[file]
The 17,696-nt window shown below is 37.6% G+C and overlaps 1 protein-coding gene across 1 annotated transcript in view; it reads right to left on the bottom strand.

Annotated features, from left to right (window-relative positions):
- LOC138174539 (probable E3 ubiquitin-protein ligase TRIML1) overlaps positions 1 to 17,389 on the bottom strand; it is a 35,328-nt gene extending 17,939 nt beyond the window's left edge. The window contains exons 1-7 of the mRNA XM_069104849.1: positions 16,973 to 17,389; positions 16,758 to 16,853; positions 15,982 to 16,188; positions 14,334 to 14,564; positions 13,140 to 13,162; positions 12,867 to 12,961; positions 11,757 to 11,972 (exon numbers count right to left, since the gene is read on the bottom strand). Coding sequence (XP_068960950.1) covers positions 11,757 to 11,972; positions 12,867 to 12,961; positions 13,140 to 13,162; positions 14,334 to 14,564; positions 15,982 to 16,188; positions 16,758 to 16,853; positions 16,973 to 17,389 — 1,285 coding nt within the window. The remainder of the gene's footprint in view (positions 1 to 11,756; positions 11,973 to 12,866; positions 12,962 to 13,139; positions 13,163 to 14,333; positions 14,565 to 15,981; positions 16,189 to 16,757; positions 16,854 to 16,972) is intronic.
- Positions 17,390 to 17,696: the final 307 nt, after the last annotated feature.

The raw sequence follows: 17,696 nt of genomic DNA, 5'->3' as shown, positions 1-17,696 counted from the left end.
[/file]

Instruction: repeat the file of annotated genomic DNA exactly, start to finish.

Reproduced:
The 17,696-nt window shown below is 37.6% G+C and overlaps 1 protein-coding gene across 1 annotated transcript in view; it reads right to left on the bottom strand.

Annotated features, from left to right (window-relative positions):
- LOC138174539 (probable E3 ubiquitin-protein ligase TRIML1) overlaps positions 1 to 17,389 on the bottom strand; it is a 35,328-nt gene extending 17,939 nt beyond the window's left edge. The window contains exons 1-7 of the mRNA XM_069104849.1: positions 16,973 to 17,389; positions 16,758 to 16,853; positions 15,982 to 16,188; positions 14,334 to 14,564; positions 13,140 to 13,162; positions 12,867 to 12,961; positions 11,757 to 11,972 (exon numbers count right to left, since the gene is read on the bottom strand). Coding sequence (XP_068960950.1) covers positions 11,757 to 11,972; positions 12,867 to 12,961; positions 13,140 to 13,162; positions 14,334 to 14,564; positions 15,982 to 16,188; positions 16,758 to 16,853; positions 16,973 to 17,389 — 1,285 coding nt within the window. The remainder of the gene's footprint in view (positions 1 to 11,756; positions 11,973 to 12,866; positions 12,962 to 13,139; positions 13,163 to 14,333; positions 14,565 to 15,981; positions 16,189 to 16,757; positions 16,854 to 16,972) is intronic.
- Positions 17,390 to 17,696: the final 307 nt, after the last annotated feature.

The raw sequence follows: 17,696 nt of genomic DNA, 5'->3' as shown, positions 1-17,696 counted from the left end.